"360° films almost exclusively consist of a sequence of a few sedately and consecutively distanced venues (scenes). The viewer needs time to discover the 360° setting. [and] are completely unsuitable for contents and stories requiring a fast change in scene, rhythm or the accurately controlled localisation of information and emotions through changes in setting dimensions."
"360° videos strive far more for authenticity than others genres are able to. 360° films already find their final form, their structure and their rhythm during their recording and not only in subsequent image processing."
"a 360° film would be the wrong medium whenever a viewer cannot visually capture and understand the contents, values or product benefits as an external manifestation at first glance."
"If graphics [close-ups], interviews or testimonials are relevant for the success of informational or emotional transportation, 360° films will reach their limits"
"In addition to the careful selection of the filming location and camera movements, contextually demanding 360° films also use the movement of people in front of the camera to stage the viewer experience. While moving the 360° camera and during movements in front of the 360° camera, the utmost care must be taken to ensure that the movements are always carried out within the safe, recordable corridor. The corridor around the 360° video camera indicates the area in which the subjects or objects in front of the camera are neither distorted (because they are too close to the camera) nor too small (because they are too far away) when filmed."
"Staging and storytelling in a 360° film can also be significantly supported at the sound level. [but] This is (still) impossible for Facebook, YouTube and Apps. In this regard, 360° videos currently still lack one of the most important tools for dramaturgical viewer guidance."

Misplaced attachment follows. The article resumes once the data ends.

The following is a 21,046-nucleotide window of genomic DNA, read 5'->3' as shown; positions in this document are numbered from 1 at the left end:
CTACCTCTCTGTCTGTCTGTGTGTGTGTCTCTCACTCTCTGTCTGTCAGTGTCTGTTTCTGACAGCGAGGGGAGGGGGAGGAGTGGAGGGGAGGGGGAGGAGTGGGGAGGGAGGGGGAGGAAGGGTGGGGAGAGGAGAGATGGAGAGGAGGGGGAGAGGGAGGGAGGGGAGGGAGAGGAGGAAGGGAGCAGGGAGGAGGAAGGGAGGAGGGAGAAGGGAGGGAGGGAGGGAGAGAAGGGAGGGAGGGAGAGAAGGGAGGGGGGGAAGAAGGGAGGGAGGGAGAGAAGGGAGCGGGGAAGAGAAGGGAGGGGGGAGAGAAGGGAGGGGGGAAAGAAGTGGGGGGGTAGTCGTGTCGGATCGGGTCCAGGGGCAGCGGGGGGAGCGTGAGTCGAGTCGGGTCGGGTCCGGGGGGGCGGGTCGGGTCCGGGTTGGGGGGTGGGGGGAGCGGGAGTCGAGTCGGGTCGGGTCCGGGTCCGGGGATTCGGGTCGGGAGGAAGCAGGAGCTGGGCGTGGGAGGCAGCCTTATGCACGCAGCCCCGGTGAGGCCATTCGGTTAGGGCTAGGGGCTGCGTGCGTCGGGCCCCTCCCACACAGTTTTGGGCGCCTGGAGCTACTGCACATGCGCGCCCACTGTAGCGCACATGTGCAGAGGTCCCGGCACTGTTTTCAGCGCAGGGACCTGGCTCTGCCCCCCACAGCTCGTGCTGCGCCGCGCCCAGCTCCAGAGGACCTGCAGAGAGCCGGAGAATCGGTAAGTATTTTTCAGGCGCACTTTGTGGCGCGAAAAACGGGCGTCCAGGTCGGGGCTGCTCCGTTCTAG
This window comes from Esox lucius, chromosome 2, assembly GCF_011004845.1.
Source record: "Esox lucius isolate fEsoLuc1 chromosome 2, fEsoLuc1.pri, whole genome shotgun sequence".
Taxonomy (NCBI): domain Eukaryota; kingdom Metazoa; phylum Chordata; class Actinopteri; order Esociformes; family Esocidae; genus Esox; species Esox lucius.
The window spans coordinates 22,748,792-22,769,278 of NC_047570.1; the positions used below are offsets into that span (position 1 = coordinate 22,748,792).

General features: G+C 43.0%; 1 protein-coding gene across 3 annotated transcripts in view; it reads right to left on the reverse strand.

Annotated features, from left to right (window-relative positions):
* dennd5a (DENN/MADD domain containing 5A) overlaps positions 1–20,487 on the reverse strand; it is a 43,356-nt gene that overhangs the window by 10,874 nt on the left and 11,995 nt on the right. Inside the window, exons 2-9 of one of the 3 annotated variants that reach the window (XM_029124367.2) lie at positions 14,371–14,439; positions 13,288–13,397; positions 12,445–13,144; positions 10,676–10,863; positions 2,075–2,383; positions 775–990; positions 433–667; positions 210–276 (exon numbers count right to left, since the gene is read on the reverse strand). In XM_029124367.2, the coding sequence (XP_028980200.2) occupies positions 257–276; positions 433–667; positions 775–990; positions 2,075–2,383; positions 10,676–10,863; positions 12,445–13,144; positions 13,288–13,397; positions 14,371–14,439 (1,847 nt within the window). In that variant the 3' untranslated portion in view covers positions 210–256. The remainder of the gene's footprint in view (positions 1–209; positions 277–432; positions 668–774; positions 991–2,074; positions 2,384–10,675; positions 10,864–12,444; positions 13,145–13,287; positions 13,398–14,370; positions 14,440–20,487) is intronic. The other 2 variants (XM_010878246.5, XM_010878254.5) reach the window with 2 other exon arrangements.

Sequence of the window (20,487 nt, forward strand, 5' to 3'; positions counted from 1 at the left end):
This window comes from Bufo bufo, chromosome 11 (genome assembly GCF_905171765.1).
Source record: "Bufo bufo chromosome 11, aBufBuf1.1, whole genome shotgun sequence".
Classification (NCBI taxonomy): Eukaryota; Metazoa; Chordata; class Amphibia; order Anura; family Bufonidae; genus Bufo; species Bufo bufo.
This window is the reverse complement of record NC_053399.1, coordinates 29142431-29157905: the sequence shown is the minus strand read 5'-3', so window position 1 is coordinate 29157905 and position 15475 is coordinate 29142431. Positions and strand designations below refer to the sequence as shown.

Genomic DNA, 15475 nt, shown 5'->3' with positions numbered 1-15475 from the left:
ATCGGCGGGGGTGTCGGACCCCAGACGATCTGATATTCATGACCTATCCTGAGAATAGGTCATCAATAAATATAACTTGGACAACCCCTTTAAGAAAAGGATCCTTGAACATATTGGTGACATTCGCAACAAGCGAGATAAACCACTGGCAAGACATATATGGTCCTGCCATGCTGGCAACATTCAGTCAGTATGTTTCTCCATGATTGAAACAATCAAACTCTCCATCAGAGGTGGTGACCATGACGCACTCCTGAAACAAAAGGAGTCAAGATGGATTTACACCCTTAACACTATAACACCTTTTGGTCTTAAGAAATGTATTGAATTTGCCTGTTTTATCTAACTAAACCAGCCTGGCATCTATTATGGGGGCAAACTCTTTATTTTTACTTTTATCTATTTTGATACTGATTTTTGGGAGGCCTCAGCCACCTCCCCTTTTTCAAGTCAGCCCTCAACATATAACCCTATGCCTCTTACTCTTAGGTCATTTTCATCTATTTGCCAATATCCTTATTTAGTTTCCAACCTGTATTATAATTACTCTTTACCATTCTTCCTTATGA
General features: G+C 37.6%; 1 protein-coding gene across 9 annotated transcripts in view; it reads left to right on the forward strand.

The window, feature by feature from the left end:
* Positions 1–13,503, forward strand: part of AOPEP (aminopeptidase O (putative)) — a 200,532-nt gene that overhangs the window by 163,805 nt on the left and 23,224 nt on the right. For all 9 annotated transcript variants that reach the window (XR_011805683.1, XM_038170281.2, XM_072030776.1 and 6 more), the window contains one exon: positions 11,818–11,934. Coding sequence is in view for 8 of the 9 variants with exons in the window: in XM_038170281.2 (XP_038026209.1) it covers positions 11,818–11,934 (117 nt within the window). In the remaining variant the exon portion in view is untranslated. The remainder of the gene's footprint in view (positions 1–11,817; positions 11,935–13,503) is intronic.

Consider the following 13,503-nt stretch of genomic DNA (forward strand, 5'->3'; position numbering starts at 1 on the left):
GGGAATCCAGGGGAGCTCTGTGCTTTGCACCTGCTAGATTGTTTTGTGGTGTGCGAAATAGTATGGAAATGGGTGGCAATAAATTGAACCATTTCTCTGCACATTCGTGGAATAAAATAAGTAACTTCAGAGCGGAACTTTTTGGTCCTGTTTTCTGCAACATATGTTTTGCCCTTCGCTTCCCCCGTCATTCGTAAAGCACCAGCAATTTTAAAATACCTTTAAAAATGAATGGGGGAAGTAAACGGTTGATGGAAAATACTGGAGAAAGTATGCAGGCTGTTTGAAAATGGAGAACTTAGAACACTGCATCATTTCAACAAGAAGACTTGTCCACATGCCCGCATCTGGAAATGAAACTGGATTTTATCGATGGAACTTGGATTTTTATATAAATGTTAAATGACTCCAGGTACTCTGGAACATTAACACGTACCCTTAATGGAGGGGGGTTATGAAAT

Part 3 on documentation will be available in English next week.
Set inside their home, a beloved hatchback, Pearl follows a girl and her dad as they crisscross the country chasing their dreams. It’s a story about th
Despite the basic 3d graphics, the "vibe" is there. This is a very moving piece and there are interesting gimmicks addressing the editing-in-VR issue.
In the meantime, Allumette from Penrose Studios seems to be carrying lots of emotions while addressing the graphics issues, adopting an art direction that takes into consideration the computing capacities of our time period AND serves the story.
There’s no denying that video is increasingly consumed in vertical, rather than horizontal format — think smartphone apps like Snapchat — to the dismay of some purists. “There is a question about vertical video’s potential,” says Aubert. “People are consuming on their phones, so they could be looking for vertical content. But content is distributed on all screens now. Every kind of creativity is interesting, it’s a new form of storytelling.
But as video players adapt to this new way of filming the very same way they slowly but surely switched from 4/3 to 16/9, it invalidate the letter boxes issue, making it a legit form of narration by framing. The IMPACT video perfectly illustrates this point.